Intro to wide color gamut and HDR in Compressor
No image device is capable of capturing and reproducing the full spectrum of colors and levels of brightness visible to the human eye. Consequently, image devices record, edit, display, or output a subset of those colors and luminances. This range of reproducible color is known as the device’s color space or color gamut. See HDR and Wide Color Gamut in Final Cut Pro.
Standard-gamut versus wide-gamut color
Traditional computer monitors and HDTVs support a limited color space that’s based on a decades-old industry standard called Rec. 709. Rec. 709 devices (and the video content created for display on them) have standard-gamut color, the constrained color palette you see whenever you view a broadcast HDTV show, DVD, or Blu-ray disc.
A more recent generation of displays—including 4K televisions and computer displays, newer Mac, iOS, and iPadOS devices, and Apple TV 4K—can render a much wider palette of colors. These wide-gamut color devices display hues that are more vivid and lifelike (in addition to all the hues that standard-gamut devices can display). Accordingly, the video industry has adopted a wide-gamut color standard called Rec. 2020. Although most currently available wide-gamut devices support only a subset of the colors contained in the full Rec. 2020 specification, future imaging devices should be able to render more and more of those hues.
High dynamic range (HDR)
Additionally, some newer imaging devices can display extra levels of brightness in each color component (red, green, and blue) in a way that more closely reproduces how the human eye perceives contrast. These high-dynamic-range (HDR) displays have a much larger luminance range and typically process video at 10 bits per color component rather than at 8 bits. The larger luminance range and additional color data let HDR displays render more discrete steps from the minimum to maximum brightness value in each color, creating more realistic color transitions and revealing more detail in both shadows and highlights. Compressor lets you view HDR video in the preview window on a supported display.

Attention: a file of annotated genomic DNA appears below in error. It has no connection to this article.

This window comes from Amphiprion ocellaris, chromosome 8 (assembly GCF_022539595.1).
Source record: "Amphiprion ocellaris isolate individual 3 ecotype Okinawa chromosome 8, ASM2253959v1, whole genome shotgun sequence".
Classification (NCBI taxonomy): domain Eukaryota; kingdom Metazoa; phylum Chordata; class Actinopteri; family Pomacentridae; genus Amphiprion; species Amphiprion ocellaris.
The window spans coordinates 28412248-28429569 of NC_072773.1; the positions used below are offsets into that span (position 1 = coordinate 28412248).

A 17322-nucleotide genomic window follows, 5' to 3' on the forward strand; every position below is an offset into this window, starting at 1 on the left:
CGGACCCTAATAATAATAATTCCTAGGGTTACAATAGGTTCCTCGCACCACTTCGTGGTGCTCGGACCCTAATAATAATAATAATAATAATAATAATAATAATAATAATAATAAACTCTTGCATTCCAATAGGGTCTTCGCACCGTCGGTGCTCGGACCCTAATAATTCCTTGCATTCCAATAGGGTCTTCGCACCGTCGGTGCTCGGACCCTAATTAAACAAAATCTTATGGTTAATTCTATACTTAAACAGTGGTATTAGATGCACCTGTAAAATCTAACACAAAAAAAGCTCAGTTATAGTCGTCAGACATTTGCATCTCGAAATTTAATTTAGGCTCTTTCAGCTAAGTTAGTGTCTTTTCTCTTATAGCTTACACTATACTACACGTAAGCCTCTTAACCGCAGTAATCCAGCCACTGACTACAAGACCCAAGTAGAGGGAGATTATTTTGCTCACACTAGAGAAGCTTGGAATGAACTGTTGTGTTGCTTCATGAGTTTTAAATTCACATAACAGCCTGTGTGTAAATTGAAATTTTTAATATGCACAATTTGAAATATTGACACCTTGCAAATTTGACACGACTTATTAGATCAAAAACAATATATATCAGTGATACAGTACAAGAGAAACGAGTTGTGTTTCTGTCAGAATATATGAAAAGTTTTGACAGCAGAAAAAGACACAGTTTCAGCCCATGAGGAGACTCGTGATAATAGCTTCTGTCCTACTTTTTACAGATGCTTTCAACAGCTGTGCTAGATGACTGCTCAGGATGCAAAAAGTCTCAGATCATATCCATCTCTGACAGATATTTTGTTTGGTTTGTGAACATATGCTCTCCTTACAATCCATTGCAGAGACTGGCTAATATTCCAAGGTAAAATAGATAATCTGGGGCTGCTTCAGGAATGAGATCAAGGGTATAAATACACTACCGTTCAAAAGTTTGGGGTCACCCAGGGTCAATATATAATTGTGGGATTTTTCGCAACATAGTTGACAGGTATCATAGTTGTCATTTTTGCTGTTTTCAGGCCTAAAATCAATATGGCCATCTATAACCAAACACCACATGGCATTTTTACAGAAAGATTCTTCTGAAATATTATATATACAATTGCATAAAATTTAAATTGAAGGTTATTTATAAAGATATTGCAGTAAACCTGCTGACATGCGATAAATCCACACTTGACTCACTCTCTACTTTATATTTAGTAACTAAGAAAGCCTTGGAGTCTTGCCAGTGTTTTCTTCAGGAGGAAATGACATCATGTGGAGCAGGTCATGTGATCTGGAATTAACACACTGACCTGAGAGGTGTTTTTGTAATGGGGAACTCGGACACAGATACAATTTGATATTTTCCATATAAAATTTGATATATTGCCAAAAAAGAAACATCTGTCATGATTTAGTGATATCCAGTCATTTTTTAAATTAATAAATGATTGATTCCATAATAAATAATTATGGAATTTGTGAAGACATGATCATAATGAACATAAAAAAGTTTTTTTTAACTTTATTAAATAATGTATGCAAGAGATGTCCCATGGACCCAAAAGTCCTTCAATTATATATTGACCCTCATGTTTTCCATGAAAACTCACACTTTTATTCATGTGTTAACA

Devices that combine wide-gamut color with 10-bit HDR capability can produce vibrant hues with nuanced shading, lending more realism and immediacy to an image, revealing more detail, and reducing artifacts like gradient “banding” (often seen in images of the sky as it transitions from lighter to darker areas.)
Several streaming content providers offer wide-color HDR video, including the iTunes Store, Netflix, and Amazon Video. The Ultra HD Blu-ray disc format also supports wide-color HDR video.
Wide-gamut color and HDR in Compressor
When you add a video file to Compressor for transcoding, the app identifies the source video’s native color space (and displays an SDR or HDR badge in the Job inspector). After you apply a transcode setting to the source file, you can modify that color space in the file you output. Depending on the transcode setting you apply, Compressor offers several common color space options—from standard gamut, to wide gamut, to wide-gamut HDR. For details, see Change video color space in Compressor.
Transcoding a standard-gamut video to a wide-gamut color space won’t improve the video’s appearance; the output video will look identical to the original because the wide-gamut color space is a superset of the standard-gamut color space, and the colors won’t be changed. Likewise, transcoding an 8-bit video to 10-bit HDR won’t change the video’s appearance because Compressor can’t create additional resolution that wasn’t there to begin with.
However, transcoding a wide-gamut video to a standard-gamut color space may result in a more faded-looking, drab image (because the wide-gamut colors will be discarded). And transcoding a 10-bit video to 8-bit color will result in reduced resolution and potential banding in areas of the image with color gradients.
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